Written & Copyrighted by Robert D. Sollars
These posts were inspired by a friend of mine, who happens to be disabled – but these tips will apply to everyone. She posed a simple question… “How does someone face an active shooter situation?”, remembering that less than 5% of all workplace violence (WPV) incidents involve an active shooter. At the time she asked this question, she was working for a large internationally known hotel group in the housekeeping department of a property in Scottsdale, AZ.
She was succinctly instructed by human resources, security, and general management that it wasn’t their responsibility for blind or disabled employees to understand the material…just to present it. They also stated that she needs to find a place, at her expense, to translate everything for her to stay safe. They obviously didn’t understand the general liability clause of OSHA or decided my friend didn’t either and let it go.
These posts will endeavor to instruct anyone faced with an active shooter or otherwise assaulted while at work, or because of it. This first post will deal with some of the issues involved with training preparedness, with everyone involved. Don’t believe for a second that these issues are settled to everyone’s satisfaction.
The Primary Issue:
“The office had two exit doors, and I couldn’t fit under my desk. nor fit under the long table in the center of the office, it had nothing to hide behind. There was no large file cabinet that I could squeeze behind, much less any other kind of heavy object. There was an emergency number to call, but how can I do that and stay hidden?
An escape route via the Loading dock and the security office was close by, but again, how can I do that and stay hidden? It takes Law enforcement 5 to 10 minutes to respond and the incident could be over in 2 minutes or less. I often worked in the office alone. What if I were in that situation again, working alone and there is an active shooter?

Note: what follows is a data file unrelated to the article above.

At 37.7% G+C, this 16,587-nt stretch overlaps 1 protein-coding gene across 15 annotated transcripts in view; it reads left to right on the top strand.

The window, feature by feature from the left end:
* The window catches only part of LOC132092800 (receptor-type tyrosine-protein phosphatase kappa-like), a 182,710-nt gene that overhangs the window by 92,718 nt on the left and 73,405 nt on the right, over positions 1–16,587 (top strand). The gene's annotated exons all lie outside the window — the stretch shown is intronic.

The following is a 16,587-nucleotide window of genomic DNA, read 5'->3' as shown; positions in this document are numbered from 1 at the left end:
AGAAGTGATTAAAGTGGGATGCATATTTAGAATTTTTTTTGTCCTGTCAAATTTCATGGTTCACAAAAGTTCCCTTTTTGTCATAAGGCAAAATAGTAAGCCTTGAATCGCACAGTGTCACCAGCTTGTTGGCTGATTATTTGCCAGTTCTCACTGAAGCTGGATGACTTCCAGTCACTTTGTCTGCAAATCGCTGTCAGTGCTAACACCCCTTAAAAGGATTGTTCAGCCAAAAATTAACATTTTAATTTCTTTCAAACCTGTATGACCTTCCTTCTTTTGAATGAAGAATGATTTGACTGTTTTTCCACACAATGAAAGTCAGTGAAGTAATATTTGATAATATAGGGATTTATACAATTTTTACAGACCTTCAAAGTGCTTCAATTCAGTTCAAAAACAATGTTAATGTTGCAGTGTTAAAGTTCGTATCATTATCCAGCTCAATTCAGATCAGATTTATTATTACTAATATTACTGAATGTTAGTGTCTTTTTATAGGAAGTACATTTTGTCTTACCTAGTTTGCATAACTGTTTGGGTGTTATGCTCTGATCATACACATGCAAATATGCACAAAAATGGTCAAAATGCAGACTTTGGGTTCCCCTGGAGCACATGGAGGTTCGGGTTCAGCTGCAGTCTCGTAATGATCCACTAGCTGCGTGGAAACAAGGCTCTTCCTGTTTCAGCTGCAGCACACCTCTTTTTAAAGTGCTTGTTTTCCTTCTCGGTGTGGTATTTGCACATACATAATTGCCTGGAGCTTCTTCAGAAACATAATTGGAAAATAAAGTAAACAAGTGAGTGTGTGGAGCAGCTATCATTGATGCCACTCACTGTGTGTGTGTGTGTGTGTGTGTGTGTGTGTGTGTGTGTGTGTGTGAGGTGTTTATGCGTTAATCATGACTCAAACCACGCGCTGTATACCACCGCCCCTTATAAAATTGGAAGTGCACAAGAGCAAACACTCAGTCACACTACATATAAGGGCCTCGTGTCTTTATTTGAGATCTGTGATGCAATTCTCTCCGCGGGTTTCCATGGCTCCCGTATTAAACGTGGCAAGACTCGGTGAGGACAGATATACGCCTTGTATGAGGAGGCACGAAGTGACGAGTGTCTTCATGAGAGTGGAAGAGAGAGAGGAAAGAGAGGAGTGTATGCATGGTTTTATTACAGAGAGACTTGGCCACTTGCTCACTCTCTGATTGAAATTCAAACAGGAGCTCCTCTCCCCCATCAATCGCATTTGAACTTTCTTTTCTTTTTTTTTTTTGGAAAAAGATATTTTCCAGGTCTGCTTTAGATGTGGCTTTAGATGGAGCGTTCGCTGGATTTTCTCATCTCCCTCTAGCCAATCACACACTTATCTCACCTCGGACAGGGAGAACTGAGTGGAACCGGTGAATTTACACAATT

The company held informational meetings, one of which was about active shooters. They gave suggestions on what we could do when, and if, confronted by an active shooter.
When I asked one of my managers, do you have any suggestions for me on how to defend myself or how I can handle a situation like this? Her incredulous reply was, “I don’t know. I’d talk with someone in the blind community and maybe, they have tips on how blind people can respond to this.” They were given specific information from Corporate on what to tell employees, but they didn’t think of the disabled.
Someone can readily be seen under a desk or table in an office unless it went all the way to the floor. A person, nee victim, would feel vulnerable in that position and if the perpetrator was specifically looking for them… You would think that the corporate offices of these multi-national corporations, that are so inclusive, that would do more than make it lip service…but far too many do only lip service to being diverse & inclusive.
Training, discussed in a later post is something that is totally lacking for many places when it comes to WPV. The reasoning, to me, is absolutely ludicrous and the act of an executive officer who cares only about the bottom line, not employees or customers, despite their protestations.
It’s a matter of financial resources being spent for training, taking time away from employees to learn it, and the prevalent attitude, which is the most dangerous & preventable, “It Can’t Happen Here”.
The 2nd part will be soon. Watch for it and please pass along to any of your colleagues who may be responsible for the safety & security of everyone in the facility.
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I May Be Blind, but My Vision Is Crystal Clear
Copyright 2020 Robert D. Sollars